The Science of Sound

Vision(R) workshops aim to activate all the brain’s centres: sound, image, body awareness, rational and analytic thought.  In the process of using two handed Creative Journal, visioning collage, rhythm, music and sound, a natural process of magnetic reinforcement for the intuitive insights into our lives occurs, due to a balancing the right and left hemispheres.

The Phoenix Centre, 2009.

‘I never forgot the workshop, it was quite different to anything I had experienced.’ (participant, 2011)

Because rhythm stimulates the biochemistry underlying creative reverie, or ‘healing reverie’, a magnetic effect on the memory is produced. The following explains more about the biochemistry of sound and its effects on our physiology and consciousness:


Transcript of a talk given at the Gatekeeper Trust’s London Spring Conference 2006.

By Charlotte Yonge PhD

Sound has been used by the ancients in healing and ritual to re-establish physical, mental and emotional balance, as well as contact with the subtle dimensions of consciousness.  It is only in the last decade or two that science has openly caught up with ancient wisdom, bringing instruments of measurement to record in an objective way, how our bodies respond to altered states of conscious and holistic medicine, through biochemical changes and brain or heart rhythms.

Scientific measurement of brain activity:  Since the 1980’s biofeedback machines have been used to record the changes in the skin conductivity, EEG’s record brain rhythm, thermo-imaging scans map the activity of parts of the brain, and heart monitors detect the rhythms of heart beats.  Over the last couple of decades more and more research used these monitoring methods  together with, meditational and relaxation techniques, in order to measure the response and strength of the immune system for health purposes.  The University Hospital of Wisconsin found that antibodies and recovery times were positively influenced by transcendental meditation training for patients.  Their heart and pulse rates were lowered, and morale improved, pointing to the psycho-energetic nature of wellness and recovery from illness.

The heart-brain:  The HeartMath Foundation, specifically uses EEGs and ECGs to measure brain and heart rhythms, with a large body of research that shows the effects of people using certain types of meditation, breath control and visualisation techniques.  Their conclusion is that under certain conditions of positive emotion (particularly intuitition, compassion and affection), the heart may be activated into producing rhythmic coherence, which in turn entrains the brain to mimic those rhythms, and the body’s immune system into a stable, strong state (also measurable in terms of its biochemistry). To this extent the heart can be said to have its own ‘brain’ represented by similar neurological (nexuses) and biochemical (neuropeptides) features found in the cerebral brain. Their training programmes aim to support individual stress management, and mental performance through the establishment of emotional coherence.  The implications for business, education and personal development are wide ranging, and bring to ordinary life an element of commitment and belief. These new perspectives are rooted in an understanding of our biochemistry, and how to ground our experiences of altered states into coherent and contexualised creative activity.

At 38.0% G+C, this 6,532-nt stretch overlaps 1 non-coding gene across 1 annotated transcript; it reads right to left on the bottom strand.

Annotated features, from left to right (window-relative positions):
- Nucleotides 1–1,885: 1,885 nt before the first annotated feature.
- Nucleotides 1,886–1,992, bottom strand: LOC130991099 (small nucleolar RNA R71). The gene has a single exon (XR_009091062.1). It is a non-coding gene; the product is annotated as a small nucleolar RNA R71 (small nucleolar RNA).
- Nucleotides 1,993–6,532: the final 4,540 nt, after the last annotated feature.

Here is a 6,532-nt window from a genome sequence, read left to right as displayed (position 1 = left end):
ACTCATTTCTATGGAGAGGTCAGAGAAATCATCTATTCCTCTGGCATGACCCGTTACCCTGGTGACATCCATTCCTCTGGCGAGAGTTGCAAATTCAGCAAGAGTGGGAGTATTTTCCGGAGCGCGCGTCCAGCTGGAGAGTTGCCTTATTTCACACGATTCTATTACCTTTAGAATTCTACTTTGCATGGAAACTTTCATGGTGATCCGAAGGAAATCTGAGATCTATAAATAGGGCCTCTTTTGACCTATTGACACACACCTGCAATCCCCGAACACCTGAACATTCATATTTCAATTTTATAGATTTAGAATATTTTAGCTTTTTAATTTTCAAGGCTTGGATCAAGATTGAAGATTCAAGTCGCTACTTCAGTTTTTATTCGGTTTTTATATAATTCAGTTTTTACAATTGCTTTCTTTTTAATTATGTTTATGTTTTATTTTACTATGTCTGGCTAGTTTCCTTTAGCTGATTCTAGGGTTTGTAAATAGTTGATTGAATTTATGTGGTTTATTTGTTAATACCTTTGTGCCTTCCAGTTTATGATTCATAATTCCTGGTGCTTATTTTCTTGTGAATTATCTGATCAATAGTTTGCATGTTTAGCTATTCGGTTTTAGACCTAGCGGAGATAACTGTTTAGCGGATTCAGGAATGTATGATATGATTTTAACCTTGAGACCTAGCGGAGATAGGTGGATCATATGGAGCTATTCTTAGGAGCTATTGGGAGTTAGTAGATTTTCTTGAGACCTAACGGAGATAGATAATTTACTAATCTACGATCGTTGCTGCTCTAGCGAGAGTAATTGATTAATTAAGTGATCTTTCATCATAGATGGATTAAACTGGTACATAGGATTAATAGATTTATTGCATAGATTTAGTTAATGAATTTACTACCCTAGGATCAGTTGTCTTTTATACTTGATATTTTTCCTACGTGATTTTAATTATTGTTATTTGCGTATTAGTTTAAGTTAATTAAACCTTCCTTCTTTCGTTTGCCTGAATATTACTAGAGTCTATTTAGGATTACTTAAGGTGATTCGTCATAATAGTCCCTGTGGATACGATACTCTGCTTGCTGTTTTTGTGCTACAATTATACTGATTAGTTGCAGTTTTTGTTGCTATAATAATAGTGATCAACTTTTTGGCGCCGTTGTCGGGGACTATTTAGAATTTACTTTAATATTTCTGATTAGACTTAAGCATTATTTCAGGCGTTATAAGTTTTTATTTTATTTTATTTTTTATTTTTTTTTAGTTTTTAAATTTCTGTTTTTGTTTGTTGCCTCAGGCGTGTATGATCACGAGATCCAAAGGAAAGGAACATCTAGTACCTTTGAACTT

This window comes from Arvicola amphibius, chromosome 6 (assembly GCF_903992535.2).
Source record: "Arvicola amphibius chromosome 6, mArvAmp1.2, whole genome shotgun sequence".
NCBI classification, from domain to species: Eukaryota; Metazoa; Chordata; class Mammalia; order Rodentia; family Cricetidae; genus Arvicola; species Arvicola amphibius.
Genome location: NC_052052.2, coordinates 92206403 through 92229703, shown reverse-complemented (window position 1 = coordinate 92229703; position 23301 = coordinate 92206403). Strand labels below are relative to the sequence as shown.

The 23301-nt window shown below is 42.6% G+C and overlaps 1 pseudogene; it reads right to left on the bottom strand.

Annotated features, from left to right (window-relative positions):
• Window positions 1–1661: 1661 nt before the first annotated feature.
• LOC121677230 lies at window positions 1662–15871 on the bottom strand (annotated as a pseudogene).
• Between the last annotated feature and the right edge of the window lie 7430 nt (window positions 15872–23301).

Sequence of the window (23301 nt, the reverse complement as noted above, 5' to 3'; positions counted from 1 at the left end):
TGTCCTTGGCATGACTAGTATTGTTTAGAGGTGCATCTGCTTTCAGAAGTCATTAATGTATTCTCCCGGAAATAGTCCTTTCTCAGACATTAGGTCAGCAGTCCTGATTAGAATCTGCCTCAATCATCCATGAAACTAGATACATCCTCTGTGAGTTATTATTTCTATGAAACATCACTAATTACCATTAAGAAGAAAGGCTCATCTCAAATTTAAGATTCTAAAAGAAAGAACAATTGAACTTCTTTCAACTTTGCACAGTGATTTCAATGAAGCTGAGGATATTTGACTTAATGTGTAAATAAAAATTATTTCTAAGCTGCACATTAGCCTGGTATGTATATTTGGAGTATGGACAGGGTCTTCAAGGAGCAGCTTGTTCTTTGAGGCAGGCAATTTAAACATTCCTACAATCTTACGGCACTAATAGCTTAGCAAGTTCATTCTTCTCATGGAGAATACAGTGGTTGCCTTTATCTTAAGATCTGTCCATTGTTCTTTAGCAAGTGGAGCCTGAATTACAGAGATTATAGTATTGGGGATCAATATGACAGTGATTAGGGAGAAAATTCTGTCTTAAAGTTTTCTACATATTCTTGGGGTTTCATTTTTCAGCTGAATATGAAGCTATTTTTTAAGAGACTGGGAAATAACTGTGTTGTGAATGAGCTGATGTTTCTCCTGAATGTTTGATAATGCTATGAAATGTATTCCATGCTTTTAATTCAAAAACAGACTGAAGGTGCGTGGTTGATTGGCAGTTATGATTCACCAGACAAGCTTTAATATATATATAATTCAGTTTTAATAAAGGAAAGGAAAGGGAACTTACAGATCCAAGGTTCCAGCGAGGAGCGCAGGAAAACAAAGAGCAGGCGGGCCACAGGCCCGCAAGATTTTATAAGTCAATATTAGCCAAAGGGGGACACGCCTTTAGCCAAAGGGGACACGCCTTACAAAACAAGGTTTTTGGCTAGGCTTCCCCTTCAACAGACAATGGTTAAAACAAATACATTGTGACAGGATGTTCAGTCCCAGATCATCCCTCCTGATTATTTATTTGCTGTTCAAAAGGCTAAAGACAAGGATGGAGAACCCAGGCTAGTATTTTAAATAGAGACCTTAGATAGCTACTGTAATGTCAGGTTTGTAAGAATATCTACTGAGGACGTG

John Diamon using behavioural kinesiology tested audiences’ responses to certain forms of music, and those forms when conducted by different people.  Those conductors or composers who had optimistic attitudes influenced their audiences with similar high levels of energy and optimism.  Conversely, those who seemed to be labouring under internal stress – for instance Mozart in the stage of his life where he experienced personal grief – brought about low energy responses in their audiences.

Exchanging life force through sound: By the same process of muscle testing, John Diamond found that in personal interaction, through using different tones of voice and breath symchronisation, we have different effects on our listeners. Those who he analysed as having a ‘problem focused’ attitude, produced a low response, whereas those who were ‘solution-oriented’ had a therapeutic effect on their listeners. In investigating the energetic correlation to the breath, he realised that life force may be exchanged through the sounds we use in conversation.  He devised the term ‘respiratory energy spontaneous pulse’. If when we speak, we use the whole breath, and pause when we need to draw in another breath, the result is that we stay in the flow of the energy that comes with breathing, and both give and receive a constant flow.  Thus we may convey a fullness of rhythm and flow of life force to our listener.

We are beginning to realise collectively that we are responsible for the rhythm and resonance produced by our actions, and these insights have grown through our understanding of both research and the rhythmic rituals of older cultures. Researcher Andrew Neher et al, at the University of California found that rhythmic drum beats affect ‘many sensory and motor areas of the brain’, because the drum produces a wide range of frequencies and is able to stimulate a greater variety of nerve pathways. Dr Cxaba Szabo of Debrecen University, Hungary, exposed people to a recording of rapid drumbeats and found profound changes in awareness, including distortions of body image, time distortion and feelings of transcendence.